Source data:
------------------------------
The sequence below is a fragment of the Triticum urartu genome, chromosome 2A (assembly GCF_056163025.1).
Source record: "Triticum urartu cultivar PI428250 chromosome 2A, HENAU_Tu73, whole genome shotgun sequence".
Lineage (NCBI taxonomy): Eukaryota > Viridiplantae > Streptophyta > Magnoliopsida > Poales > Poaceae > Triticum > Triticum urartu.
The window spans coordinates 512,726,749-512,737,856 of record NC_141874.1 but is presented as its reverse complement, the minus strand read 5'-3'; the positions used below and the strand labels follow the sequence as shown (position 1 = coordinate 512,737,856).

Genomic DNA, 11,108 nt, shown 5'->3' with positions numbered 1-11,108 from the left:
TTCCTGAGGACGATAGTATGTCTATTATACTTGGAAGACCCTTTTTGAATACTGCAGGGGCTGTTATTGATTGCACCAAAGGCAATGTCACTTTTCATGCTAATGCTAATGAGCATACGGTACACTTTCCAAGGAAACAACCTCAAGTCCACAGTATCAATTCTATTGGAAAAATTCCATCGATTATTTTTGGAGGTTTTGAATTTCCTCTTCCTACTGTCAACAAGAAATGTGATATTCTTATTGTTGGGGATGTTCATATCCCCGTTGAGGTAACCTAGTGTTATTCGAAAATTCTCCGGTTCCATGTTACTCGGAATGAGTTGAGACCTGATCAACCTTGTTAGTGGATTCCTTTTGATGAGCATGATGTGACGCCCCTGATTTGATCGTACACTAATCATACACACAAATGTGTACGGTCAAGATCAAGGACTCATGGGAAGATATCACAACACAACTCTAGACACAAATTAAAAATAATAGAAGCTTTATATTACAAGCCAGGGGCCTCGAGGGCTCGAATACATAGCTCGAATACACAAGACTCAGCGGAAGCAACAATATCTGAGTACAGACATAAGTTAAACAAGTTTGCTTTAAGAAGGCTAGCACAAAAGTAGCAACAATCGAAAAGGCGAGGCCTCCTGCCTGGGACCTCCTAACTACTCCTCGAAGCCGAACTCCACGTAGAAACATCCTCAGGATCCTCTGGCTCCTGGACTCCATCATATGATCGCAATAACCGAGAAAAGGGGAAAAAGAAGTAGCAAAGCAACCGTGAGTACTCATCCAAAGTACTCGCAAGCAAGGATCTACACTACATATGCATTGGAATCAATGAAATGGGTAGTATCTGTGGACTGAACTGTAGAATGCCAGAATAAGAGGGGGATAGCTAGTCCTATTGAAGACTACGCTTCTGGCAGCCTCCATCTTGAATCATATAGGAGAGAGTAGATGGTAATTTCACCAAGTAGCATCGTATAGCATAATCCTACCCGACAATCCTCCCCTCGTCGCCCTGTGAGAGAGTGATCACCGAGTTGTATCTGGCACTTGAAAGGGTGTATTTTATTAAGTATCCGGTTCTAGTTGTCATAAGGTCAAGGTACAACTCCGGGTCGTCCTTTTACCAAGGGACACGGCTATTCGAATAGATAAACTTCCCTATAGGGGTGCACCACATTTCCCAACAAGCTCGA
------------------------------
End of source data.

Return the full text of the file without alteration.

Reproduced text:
The sequence below is a fragment of the Triticum urartu genome, chromosome 2A (assembly GCF_056163025.1).
Source record: "Triticum urartu cultivar PI428250 chromosome 2A, HENAU_Tu73, whole genome shotgun sequence".
Lineage (NCBI taxonomy): Eukaryota > Viridiplantae > Streptophyta > Magnoliopsida > Poales > Poaceae > Triticum > Triticum urartu.
The window spans coordinates 512,726,749-512,737,856 of record NC_141874.1 but is presented as its reverse complement, the minus strand read 5'-3'; the positions used below and the strand labels follow the sequence as shown (position 1 = coordinate 512,737,856).

Genomic DNA, 11,108 nt, shown 5'->3' with positions numbered 1-11,108 from the left:
TTCCTGAGGACGATAGTATGTCTATTATACTTGGAAGACCCTTTTTGAATACTGCAGGGGCTGTTATTGATTGCACCAAAGGCAATGTCACTTTTCATGCTAATGCTAATGAGCATACGGTACACTTTCCAAGGAAACAACCTCAAGTCCACAGTATCAATTCTATTGGAAAAATTCCATCGATTATTTTTGGAGGTTTTGAATTTCCTCTTCCTACTGTCAACAAGAAATGTGATATTCTTATTGTTGGGGATGTTCATATCCCCGTTGAGGTAACCTAGTGTTATTCGAAAATTCTCCGGTTCCATGTTACTCGGAATGAGTTGAGACCTGATCAACCTTGTTAGTGGATTCCTTTTGATGAGCATGATGTGACGCCCCTGATTTGATCGTACACTAATCATACACACAAATGTGTACGGTCAAGATCAAGGACTCATGGGAAGATATCACAACACAACTCTAGACACAAATTAAAAATAATAGAAGCTTTATATTACAAGCCAGGGGCCTCGAGGGCTCGAATACATAGCTCGAATACACAAGACTCAGCGGAAGCAACAATATCTGAGTACAGACATAAGTTAAACAAGTTTGCTTTAAGAAGGCTAGCACAAAAGTAGCAACAATCGAAAAGGCGAGGCCTCCTGCCTGGGACCTCCTAACTACTCCTCGAAGCCGAACTCCACGTAGAAACATCCTCAGGATCCTCTGGCTCCTGGACTCCATCATATGATCGCAATAACCGAGAAAAGGGGAAAAAGAAGTAGCAAAGCAACCGTGAGTACTCATCCAAAGTACTCGCAAGCAAGGATCTACACTACATATGCATTGGAATCAATGAAATGGGTAGTATCTGTGGACTGAACTGTAGAATGCCAGAATAAGAGGGGGATAGCTAGTCCTATTGAAGACTACGCTTCTGGCAGCCTCCATCTTGAATCATATAGGAGAGAGTAGATGGTAATTTCACCAAGTAGCATCGTATAGCATAATCCTACCCGACAATCCTCCCCTCGTCGCCCTGTGAGAGAGTGATCACCGAGTTGTATCTGGCACTTGAAAGGGTGTATTTTATTAAGTATCCGGTTCTAGTTGTCATAAGGTCAAGGTACAACTCCGGGTCGTCCTTTTACCAAGGGACACGGCTATTCGAATAGATAAACTTCCCTATAGGGGTGCACCACATTTCCCAACAAGCTCGA